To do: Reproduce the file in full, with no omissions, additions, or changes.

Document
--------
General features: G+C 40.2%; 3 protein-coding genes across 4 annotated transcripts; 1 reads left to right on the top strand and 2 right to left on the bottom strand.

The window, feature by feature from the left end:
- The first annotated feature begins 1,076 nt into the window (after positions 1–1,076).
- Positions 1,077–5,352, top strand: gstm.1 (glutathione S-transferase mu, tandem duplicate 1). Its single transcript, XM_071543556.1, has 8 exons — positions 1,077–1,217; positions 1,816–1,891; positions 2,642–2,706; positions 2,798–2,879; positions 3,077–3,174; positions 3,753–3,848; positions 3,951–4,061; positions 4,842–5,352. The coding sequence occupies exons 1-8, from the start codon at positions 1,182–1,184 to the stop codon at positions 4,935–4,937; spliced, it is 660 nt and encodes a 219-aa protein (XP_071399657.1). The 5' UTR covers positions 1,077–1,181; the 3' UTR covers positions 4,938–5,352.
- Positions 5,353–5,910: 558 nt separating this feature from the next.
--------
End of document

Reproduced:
General features: G+C 40.2%; 3 protein-coding genes across 4 annotated transcripts; 1 reads left to right on the top strand and 2 right to left on the bottom strand.

The window, feature by feature from the left end:
- The first annotated feature begins 1,076 nt into the window (after positions 1–1,076).
- Positions 1,077–5,352, top strand: gstm.1 (glutathione S-transferase mu, tandem duplicate 1). Its single transcript, XM_071543556.1, has 8 exons — positions 1,077–1,217; positions 1,816–1,891; positions 2,642–2,706; positions 2,798–2,879; positions 3,077–3,174; positions 3,753–3,848; positions 3,951–4,061; positions 4,842–5,352. The coding sequence occupies exons 1-8, from the start codon at positions 1,182–1,184 to the stop codon at positions 4,935–4,937; spliced, it is 660 nt and encodes a 219-aa protein (XP_071399657.1). The 5' UTR covers positions 1,077–1,181; the 3' UTR covers positions 4,938–5,352.
- Positions 5,353–5,910: 558 nt separating this feature from the next.